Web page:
4 out of 5
Produced by: Ant
I am so up and down with Atmosphere releases, and Rhymesayers’ more recent-ish practice of doing questionable rereleases and limited singles and remixes that can make following an artist quite expensive, that Slug’s / Ant’s practice of doing yearly drops has made my ups and downs even more tumultuous; it becomes a question of diminishing returns. When you meet an announcement of a new album with “again?” as opposed to excitement… something’s up.
And The Day Before Halloween being a themed holiday release, kinda sorta happening out of the blue, and accompanied by a short film no less, felt very much in support of my hesitations – i.e. that this would be something of a phoned-in release, or more of an art project perhaps, and not exactly satisfying that very tiny Atmosphere itch I have for some of their albums amidst a broad catalogue.
Surprise: while it’s not not an art project, and the lyrics often trawl in very, very, very familiar Slug territory, The Day Before Halloween’s off-brand structure and style turns out to be one of my favorite Atmos projects in a while, quite endlessly relistenable and working as a nervy bit of backpackery on its own, or gaining more framing when paired with that film.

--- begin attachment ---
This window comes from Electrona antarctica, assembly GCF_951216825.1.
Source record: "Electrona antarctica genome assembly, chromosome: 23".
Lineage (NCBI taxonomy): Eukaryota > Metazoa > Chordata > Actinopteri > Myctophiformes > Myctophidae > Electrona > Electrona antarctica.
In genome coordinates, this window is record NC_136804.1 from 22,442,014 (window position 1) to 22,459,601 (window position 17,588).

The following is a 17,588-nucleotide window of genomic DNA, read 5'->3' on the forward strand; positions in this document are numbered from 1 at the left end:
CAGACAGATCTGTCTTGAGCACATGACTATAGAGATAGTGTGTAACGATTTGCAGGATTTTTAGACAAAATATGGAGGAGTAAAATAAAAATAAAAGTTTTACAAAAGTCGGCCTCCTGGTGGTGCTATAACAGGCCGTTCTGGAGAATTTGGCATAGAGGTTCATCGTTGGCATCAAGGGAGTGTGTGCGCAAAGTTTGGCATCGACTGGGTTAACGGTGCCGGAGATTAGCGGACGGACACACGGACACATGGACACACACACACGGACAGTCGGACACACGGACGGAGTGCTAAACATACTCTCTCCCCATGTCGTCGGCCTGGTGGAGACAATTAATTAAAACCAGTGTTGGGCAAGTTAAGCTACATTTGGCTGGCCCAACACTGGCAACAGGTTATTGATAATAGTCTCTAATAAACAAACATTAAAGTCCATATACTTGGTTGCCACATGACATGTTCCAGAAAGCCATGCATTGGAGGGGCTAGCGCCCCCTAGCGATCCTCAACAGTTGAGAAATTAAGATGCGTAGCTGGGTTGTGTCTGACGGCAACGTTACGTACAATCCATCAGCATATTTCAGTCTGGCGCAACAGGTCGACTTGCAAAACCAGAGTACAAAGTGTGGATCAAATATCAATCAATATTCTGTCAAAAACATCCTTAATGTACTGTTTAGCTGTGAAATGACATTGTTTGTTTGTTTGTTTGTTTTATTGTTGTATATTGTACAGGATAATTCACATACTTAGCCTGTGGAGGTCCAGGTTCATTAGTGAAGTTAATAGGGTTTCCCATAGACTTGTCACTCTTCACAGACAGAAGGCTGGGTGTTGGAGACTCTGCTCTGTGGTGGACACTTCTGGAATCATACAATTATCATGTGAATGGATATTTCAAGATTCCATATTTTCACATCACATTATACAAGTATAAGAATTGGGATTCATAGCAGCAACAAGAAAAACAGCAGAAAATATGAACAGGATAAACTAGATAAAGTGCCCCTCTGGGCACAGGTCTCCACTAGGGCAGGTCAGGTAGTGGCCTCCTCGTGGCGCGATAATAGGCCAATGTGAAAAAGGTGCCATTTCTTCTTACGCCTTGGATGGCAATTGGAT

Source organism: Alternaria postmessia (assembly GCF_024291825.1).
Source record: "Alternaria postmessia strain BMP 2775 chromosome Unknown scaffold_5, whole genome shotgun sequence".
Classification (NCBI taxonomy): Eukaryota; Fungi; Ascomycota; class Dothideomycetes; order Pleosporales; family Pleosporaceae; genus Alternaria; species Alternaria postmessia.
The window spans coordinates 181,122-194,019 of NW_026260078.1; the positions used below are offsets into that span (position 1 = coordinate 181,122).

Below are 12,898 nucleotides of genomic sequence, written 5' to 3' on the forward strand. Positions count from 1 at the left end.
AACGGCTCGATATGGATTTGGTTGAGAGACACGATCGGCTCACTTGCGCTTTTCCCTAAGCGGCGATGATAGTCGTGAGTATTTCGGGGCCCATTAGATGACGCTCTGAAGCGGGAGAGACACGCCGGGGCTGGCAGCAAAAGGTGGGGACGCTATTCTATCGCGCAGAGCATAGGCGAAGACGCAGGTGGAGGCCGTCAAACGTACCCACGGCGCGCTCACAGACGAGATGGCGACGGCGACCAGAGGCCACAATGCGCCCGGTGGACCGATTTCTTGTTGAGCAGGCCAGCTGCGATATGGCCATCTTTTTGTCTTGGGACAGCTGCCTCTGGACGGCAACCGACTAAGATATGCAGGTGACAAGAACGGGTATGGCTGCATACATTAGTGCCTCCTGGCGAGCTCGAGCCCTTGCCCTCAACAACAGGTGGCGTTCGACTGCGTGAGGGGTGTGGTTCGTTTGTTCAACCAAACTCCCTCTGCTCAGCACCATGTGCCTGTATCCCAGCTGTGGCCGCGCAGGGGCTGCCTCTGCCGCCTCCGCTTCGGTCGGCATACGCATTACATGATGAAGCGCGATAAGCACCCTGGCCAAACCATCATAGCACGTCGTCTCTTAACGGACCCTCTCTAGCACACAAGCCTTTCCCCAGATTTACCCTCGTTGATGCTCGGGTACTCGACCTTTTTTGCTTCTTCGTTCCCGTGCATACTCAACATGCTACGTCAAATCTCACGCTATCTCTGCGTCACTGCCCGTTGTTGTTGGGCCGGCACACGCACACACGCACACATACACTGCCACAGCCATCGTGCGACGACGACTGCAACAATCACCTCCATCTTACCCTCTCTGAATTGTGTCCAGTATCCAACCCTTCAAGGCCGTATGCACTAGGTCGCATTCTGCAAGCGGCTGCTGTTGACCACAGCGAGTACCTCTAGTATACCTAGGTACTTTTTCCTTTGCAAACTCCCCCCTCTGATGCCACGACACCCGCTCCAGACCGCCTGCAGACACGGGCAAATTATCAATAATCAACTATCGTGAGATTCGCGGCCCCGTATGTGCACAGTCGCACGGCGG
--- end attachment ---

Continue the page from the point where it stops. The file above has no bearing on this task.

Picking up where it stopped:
The Halloween theming isn’t necessarily overt, but encourages Slug to stick to topics of paranoia and societal disgust, which surely sounds like nothing new, but it’s only on a couple tracks that he slips into truly rote territory – otherwise this feels more like story-telling, sticking with that soundtrack concept, than the MCs usual self-narration approach. And while that doesn’t equal new depth in the writing, that level of remove is a fresh perspective, and is paired with an interesting kind of offhand delivery, as well. Again, here and there I’ll roll my eyes at ‘heard it before’ moments, but the vast majority of the time I was really into this, and impressed by how a more chill, less flashy style gave the lyrics intrigue.
This is combined with Ant’s approach for the music, which is very digital, and very tweaked – lots of altered vocals, lots of synths. The album rarely picks up, but that’s fine: a lot of this feels more atmospheric than intended as singles, and several tracks are short, sub-2 minutes, acting as interstitials. On the one hand, nothing immediately stands out; on the other, this is stuff that sneaks up on you – slow rolls you into bobbing your head, and never once kicks you out of the listen. It’s an immersive recording.
So I’m very, very down with this: if a yearly release schedule is going to encourage Atmos to try out some different structural approaches, and those shakeups produced fun, interesting lil’ projects like The Day Before Halloween, please, give me more.